Michael Murphy

Poet and writer admired for his lucid, intelligent work.

In 1997 Michael Murphy won a bursary with Nottingham Trent University’s Trent Editions.

In three astonishing years, Michael unearthed and edited the interwar work of George Garrett – a Liverpool seaman, writer and activist muc admired by George Orwell – and completed an excellent PhD, Poetry in Exile, in 2004.

By then, Michael’s own poetry was attracting the admiration of his peers.

In 2001 he won the Geoffrey Dearmer Prize for “The New Poet of the Year”, awarded by Poetry Review. In judging the prize Mimi Khalvati commented on how Murphy’s poems: they “let me in, not only into their own worlds, but back into mine”.

Michael was the son of an Irish woman and an American but was brought up in Liverpool by adoptive parents, Terry Murphy, a coach painter, and his wife Gladys. As an adult, he would be reunited with his birth mother, Brenda Leahy, and so connected to a family of whose Irish roots he was intensely proud.

After Cardinal Allen grammar school he was apprenticed as a clerk to Merseyside Passenger Transport Executive. The post left him time to read. Then, in 1990, he graduated with a first in English and drama from Liverpool Institute of Higher Education having been taught by the poet Matt Simpson, with whom he formed a close and lasting friendship.

He then became a research fellow at Crewe and Alsager College. While there he considered a theatre career, and took himself off to Bali, Indonesia before going on to Turkey and Hungary. He then returned to Liverpool and, after two years of freelance teaching, won the Nottingham Trent bursary.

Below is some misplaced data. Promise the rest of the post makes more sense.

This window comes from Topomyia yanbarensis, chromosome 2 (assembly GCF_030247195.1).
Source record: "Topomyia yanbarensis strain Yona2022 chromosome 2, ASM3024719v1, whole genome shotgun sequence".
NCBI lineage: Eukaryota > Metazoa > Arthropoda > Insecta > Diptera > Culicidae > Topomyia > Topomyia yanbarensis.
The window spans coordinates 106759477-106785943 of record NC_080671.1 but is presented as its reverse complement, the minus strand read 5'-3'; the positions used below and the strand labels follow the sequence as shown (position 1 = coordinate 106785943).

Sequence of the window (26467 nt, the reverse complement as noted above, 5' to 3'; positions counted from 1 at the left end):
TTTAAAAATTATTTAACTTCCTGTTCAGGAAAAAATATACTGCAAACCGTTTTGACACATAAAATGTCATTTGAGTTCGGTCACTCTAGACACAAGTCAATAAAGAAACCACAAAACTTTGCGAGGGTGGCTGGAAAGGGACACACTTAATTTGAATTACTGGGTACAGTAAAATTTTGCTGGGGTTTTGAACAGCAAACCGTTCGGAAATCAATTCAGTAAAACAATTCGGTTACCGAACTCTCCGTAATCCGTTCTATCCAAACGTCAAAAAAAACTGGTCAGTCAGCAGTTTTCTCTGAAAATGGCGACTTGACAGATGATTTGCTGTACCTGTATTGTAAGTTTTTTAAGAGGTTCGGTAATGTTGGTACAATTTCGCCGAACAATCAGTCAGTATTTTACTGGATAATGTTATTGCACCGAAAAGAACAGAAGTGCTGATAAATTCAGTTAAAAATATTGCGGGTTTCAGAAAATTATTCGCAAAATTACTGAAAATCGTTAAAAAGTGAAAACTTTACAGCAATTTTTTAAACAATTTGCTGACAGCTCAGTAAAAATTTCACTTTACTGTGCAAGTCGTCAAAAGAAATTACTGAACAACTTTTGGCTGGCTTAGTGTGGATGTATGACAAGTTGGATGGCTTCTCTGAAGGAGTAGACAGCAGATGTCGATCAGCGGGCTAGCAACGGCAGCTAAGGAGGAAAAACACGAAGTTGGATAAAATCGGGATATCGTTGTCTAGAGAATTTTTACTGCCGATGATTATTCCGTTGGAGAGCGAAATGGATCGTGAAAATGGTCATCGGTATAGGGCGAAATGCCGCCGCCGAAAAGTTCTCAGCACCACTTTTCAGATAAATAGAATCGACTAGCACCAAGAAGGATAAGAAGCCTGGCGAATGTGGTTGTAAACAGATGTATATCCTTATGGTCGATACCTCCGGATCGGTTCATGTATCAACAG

In the early summer of 1999 they launched the First International Gateacre Festival. The weekend was an occasion of intense happiness, a kind of prothalamion, a nuptial song to the marriage of Michael and Deryn later that summer.

In 2006 Michael became a senior lecturer in Nottingham Trent’s English and media studies department.

Until the end of his life, Michael continued to welcome friends to the house he and Deryn shared with their two children; to work on poems of increasing power and accomplishment, to listen to music – Debussy’s piano compositions were a favourite – and to study the paintings and prints he had acquired, not necessarily by well-known artists, but because they were worthy of his love.

He is survived by Deryn, their daughter, Eira, and their son, Felix.

Michael Murphy, poet and critic, born 14 December 1965; died 8 May 2009.”

John Lucas, The Guardian (extracts from)

Books by Shoestring Press:

Collected Poems